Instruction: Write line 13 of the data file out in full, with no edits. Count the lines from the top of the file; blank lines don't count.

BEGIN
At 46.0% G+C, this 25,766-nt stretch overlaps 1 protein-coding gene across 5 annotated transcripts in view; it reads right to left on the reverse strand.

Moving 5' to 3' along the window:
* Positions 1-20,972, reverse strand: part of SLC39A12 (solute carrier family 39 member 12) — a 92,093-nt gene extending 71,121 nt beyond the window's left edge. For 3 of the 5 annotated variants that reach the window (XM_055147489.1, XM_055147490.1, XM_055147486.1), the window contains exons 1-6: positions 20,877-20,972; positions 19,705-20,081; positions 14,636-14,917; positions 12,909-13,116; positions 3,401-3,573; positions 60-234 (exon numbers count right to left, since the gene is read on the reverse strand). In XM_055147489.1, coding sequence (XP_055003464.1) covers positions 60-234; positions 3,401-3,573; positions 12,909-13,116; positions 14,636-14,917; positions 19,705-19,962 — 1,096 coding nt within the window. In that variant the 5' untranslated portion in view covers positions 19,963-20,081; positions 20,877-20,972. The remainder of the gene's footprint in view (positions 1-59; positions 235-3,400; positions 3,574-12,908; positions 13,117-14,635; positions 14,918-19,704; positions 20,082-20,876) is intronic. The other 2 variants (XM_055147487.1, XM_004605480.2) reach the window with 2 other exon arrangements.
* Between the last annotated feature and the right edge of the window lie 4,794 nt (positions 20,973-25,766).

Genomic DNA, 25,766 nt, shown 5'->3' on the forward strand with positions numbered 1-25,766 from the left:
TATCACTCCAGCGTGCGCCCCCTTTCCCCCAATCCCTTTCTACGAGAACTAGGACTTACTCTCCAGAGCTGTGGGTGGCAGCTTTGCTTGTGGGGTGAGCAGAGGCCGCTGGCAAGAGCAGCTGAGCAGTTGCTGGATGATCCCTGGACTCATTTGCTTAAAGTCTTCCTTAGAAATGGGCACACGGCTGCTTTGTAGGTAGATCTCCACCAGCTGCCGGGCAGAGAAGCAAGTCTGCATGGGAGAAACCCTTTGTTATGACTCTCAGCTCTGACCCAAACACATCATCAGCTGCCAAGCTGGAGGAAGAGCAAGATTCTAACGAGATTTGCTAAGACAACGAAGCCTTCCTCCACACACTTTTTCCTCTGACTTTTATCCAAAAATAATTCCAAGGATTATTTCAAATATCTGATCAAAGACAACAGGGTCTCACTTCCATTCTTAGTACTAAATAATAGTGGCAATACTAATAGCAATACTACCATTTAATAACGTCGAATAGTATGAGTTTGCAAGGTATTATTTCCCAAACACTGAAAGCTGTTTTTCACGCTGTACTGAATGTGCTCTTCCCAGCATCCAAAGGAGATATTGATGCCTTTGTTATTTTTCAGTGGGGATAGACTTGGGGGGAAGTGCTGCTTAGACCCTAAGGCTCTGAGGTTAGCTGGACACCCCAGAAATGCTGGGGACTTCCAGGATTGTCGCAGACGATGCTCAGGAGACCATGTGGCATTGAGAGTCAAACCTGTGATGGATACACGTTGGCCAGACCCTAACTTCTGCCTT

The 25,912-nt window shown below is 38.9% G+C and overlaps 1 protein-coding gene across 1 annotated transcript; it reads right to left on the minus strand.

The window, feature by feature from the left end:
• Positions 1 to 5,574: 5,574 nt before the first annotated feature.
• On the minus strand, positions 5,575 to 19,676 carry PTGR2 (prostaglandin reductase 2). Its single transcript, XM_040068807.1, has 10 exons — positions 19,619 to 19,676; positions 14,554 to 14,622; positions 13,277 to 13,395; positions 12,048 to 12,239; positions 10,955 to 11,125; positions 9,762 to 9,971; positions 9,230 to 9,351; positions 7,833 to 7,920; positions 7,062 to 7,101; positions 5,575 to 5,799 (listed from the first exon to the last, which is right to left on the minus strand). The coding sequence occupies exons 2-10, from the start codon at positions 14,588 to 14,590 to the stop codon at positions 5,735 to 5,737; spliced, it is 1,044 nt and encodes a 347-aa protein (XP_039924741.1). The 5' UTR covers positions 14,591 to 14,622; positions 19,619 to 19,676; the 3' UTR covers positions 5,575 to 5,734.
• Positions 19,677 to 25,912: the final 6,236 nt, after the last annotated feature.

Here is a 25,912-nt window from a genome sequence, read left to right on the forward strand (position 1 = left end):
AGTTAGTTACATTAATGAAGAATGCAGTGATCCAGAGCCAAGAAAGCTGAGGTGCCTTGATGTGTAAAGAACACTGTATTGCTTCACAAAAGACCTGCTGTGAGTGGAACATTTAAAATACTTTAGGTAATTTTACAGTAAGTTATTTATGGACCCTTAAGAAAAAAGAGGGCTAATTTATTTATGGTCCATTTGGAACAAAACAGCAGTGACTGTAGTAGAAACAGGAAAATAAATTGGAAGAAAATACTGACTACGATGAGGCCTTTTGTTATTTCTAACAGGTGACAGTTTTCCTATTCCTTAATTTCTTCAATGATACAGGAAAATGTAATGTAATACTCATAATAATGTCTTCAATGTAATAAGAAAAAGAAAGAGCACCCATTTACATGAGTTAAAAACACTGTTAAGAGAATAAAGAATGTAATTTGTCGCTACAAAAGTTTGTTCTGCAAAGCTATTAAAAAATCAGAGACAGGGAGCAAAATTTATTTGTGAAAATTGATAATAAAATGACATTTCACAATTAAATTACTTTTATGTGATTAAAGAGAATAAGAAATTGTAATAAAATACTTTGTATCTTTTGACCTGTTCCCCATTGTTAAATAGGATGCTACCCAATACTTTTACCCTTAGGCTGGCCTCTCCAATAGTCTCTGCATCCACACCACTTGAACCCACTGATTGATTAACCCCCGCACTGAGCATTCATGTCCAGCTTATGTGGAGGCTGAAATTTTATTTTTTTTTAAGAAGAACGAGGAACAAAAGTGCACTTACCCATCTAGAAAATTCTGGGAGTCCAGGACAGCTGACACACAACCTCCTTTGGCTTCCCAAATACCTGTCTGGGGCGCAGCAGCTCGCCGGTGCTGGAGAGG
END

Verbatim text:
AGTTAGTTACATTAATGAAGAATGCAGTGATCCAGAGCCAAGAAAGCTGAGGTGCCTTGATGTGTAAAGAACACTGTATTGCTTCACAAAAGACCTGCTGTGAGTGGAACATTTAAAATACTTTAGGTAATTTTACAGTAAGTTATTTATGGACCCTTAAGAAAAAAGAGGGCTAATTTATTTATGGTCCATTTGGAACAAAACAGCAGTGACTGTAGTAGAAACAGGAAAATAAATTGGAAGAAAATACTGACTACGATGAGGCCTTTTGTTATTTCTAACAGGTGACAGTTTTCCTATTCCTTAATTTCTTCAATGATACAGGAAAATGTAATGTAATACTCATAATAATGTCTTCAATGTAATAAGAAAAAGAAAGAGCACCCATTTACATGAGTTAAAAACACTGTTAAGAGAATAAAGAATGTAATTTGTCGCTACAAAAGTTTGTTCTGCAAAGCTATTAAAAAATCAGAGACAGGGAGCAAAATTTATTTGTGAAAATTGATAATAAAATGACATTTCACAATTAAATTACTTTTATGTGATTAAAGAGAATAAGAAATTGTAATAAAATACTTTGTATCTTTTGACCTGTTCCCCATTGTTAAATAGGATGCTACCCAATACTTTTACCCTTAGGCTGGCCTCTCCAATAGTCTCTGCATCCACACCACTTGAACCCACTGATTGATTAACCCCCGCACTGAGCATTCATGTCCAGCTTATGTGGAGGCTGAAATTTTATTTTTTTTTAAGAAGAACGAGGAACAAAAGTGCACTTACCCATCTAGAAAATTCTGGGAGTCCAGGACAGCTGACACACAACCTCCTTTGGCTTCCCAAATACCTGTCTGGGGCGCAGCAGCTCGCCGGTGCTGGAGAGG